It took just one week for the Avatar film crew's exemption to re-enter New Zealand to be granted, the film's award-winning producer says.
The Government's process attracted criticism, with accusations the filmmakers received special treatment after the exemption was given to bypass the country's border rules.
In an exclusive interview, Jon Landau said he did not believe the team were given special compensation, instead he says they approached the exemption application early and responsibly and followed New Zealand's strict quarantine rules.
Landau, director James Cameron and 32 others were granted the exemption to the Covid-19 border closures based on economic grounds.
"This one production alone is going to hire 400 New Zealanders to work on it," Landau said. "We're going to spend, in the next five months alone, over $70 million here."
"We submitted a formal letter to Minister (Phil) Twyford's office requesting permission to come down. We would have waited... a week to finally hear back that it looked like it was going to work," Landau said.
As of June 10, 15,331 people had applied for a border exemption, of that - 2,914 were invited to apply for a visa and 2,456 visa applications had been approved.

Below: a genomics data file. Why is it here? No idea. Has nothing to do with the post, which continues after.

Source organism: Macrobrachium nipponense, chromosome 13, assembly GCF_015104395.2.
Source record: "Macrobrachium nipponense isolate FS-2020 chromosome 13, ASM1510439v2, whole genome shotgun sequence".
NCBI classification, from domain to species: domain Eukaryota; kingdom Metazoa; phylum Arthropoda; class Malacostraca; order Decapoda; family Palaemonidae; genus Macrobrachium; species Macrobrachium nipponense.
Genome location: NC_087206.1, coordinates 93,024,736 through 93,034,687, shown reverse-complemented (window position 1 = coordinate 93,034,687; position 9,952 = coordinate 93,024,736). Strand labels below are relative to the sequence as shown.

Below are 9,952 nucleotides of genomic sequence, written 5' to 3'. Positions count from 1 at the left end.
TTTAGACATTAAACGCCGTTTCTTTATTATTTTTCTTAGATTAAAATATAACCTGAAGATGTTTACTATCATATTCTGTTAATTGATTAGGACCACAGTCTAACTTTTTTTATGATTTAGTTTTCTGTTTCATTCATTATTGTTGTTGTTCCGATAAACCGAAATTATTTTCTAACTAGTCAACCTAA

The decision to quickly allow Avatar's crew into the country but not America's Cup challenger teams was met with criticism, with the American Magic team saying it waited more than two months to get approval.
Filming of Avatar sequel was suspended on March 17 amid concerns over Covid-19.
The crew touched down in Wellington two-weeks-ago after being given an exemption to enter, going straight into quarantine at the QT Hotel.
"No one left their rooms. We couldn't intermingle with each other, let alone go outside," Landau said.
Stuff reported the Ministry of Health confirmed one isolated instance where two guests walked within two metres of a crew member, who was wearing a facemask and shield and had tested negative for Covid-19.
Watch Jon Landau's full interview on TVNZ1's Q+A at 9.45pm tonight.